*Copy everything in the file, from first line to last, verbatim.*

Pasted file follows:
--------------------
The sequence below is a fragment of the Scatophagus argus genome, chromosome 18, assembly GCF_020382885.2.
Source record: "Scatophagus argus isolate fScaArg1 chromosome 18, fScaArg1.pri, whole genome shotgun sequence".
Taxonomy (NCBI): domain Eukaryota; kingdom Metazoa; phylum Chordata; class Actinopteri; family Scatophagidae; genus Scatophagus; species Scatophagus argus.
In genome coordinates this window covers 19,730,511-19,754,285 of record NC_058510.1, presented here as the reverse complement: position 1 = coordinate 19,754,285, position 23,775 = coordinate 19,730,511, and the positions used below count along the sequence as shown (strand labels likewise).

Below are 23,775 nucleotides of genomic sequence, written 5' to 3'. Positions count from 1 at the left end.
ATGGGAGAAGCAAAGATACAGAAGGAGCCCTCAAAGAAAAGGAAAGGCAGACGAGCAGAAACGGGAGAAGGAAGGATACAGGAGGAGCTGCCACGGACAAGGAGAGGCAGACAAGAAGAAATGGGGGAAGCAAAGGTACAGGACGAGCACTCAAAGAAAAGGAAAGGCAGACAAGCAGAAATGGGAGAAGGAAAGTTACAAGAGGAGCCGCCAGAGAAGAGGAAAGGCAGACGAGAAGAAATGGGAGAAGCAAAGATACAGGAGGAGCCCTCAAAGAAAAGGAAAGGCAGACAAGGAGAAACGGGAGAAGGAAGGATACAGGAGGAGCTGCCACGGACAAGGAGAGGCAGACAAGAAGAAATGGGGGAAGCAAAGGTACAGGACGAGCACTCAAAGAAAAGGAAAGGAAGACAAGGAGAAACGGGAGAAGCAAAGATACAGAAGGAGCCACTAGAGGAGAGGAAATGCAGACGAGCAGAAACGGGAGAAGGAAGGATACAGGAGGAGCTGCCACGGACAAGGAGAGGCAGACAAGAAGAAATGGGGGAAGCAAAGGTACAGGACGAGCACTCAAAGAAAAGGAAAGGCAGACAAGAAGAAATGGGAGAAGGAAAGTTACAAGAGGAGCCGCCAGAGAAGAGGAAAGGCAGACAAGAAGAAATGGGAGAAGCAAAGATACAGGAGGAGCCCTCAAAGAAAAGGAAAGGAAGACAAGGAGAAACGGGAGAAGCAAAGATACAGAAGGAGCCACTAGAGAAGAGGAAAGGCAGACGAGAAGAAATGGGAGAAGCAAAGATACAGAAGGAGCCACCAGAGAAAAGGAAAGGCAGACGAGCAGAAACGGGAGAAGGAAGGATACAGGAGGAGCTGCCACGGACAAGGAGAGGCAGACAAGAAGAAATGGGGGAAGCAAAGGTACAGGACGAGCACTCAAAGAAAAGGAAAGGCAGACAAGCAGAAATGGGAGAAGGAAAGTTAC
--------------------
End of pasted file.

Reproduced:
The sequence below is a fragment of the Scatophagus argus genome, chromosome 18, assembly GCF_020382885.2.
Source record: "Scatophagus argus isolate fScaArg1 chromosome 18, fScaArg1.pri, whole genome shotgun sequence".
Taxonomy (NCBI): domain Eukaryota; kingdom Metazoa; phylum Chordata; class Actinopteri; family Scatophagidae; genus Scatophagus; species Scatophagus argus.
In genome coordinates this window covers 19,730,511-19,754,285 of record NC_058510.1, presented here as the reverse complement: position 1 = coordinate 19,754,285, position 23,775 = coordinate 19,730,511, and the positions used below count along the sequence as shown (strand labels likewise).

Below are 23,775 nucleotides of genomic sequence, written 5' to 3'. Positions count from 1 at the left end.
ATGGGAGAAGCAAAGATACAGAAGGAGCCCTCAAAGAAAAGGAAAGGCAGACGAGCAGAAACGGGAGAAGGAAGGATACAGGAGGAGCTGCCACGGACAAGGAGAGGCAGACAAGAAGAAATGGGGGAAGCAAAGGTACAGGACGAGCACTCAAAGAAAAGGAAAGGCAGACAAGCAGAAATGGGAGAAGGAAAGTTACAAGAGGAGCCGCCAGAGAAGAGGAAAGGCAGACGAGAAGAAATGGGAGAAGCAAAGATACAGGAGGAGCCCTCAAAGAAAAGGAAAGGCAGACAAGGAGAAACGGGAGAAGGAAGGATACAGGAGGAGCTGCCACGGACAAGGAGAGGCAGACAAGAAGAAATGGGGGAAGCAAAGGTACAGGACGAGCACTCAAAGAAAAGGAAAGGAAGACAAGGAGAAACGGGAGAAGCAAAGATACAGAAGGAGCCACTAGAGGAGAGGAAATGCAGACGAGCAGAAACGGGAGAAGGAAGGATACAGGAGGAGCTGCCACGGACAAGGAGAGGCAGACAAGAAGAAATGGGGGAAGCAAAGGTACAGGACGAGCACTCAAAGAAAAGGAAAGGCAGACAAGAAGAAATGGGAGAAGGAAAGTTACAAGAGGAGCCGCCAGAGAAGAGGAAAGGCAGACAAGAAGAAATGGGAGAAGCAAAGATACAGGAGGAGCCCTCAAAGAAAAGGAAAGGAAGACAAGGAGAAACGGGAGAAGCAAAGATACAGAAGGAGCCACTAGAGAAGAGGAAAGGCAGACGAGAAGAAATGGGAGAAGCAAAGATACAGAAGGAGCCACCAGAGAAAAGGAAAGGCAGACGAGCAGAAACGGGAGAAGGAAGGATACAGGAGGAGCTGCCACGGACAAGGAGAGGCAGACAAGAAGAAATGGGGGAAGCAAAGGTACAGGACGAGCACTCAAAGAAAAGGAAAGGCAGACAAGCAGAAATGGGAGAAGGAAAGTTAC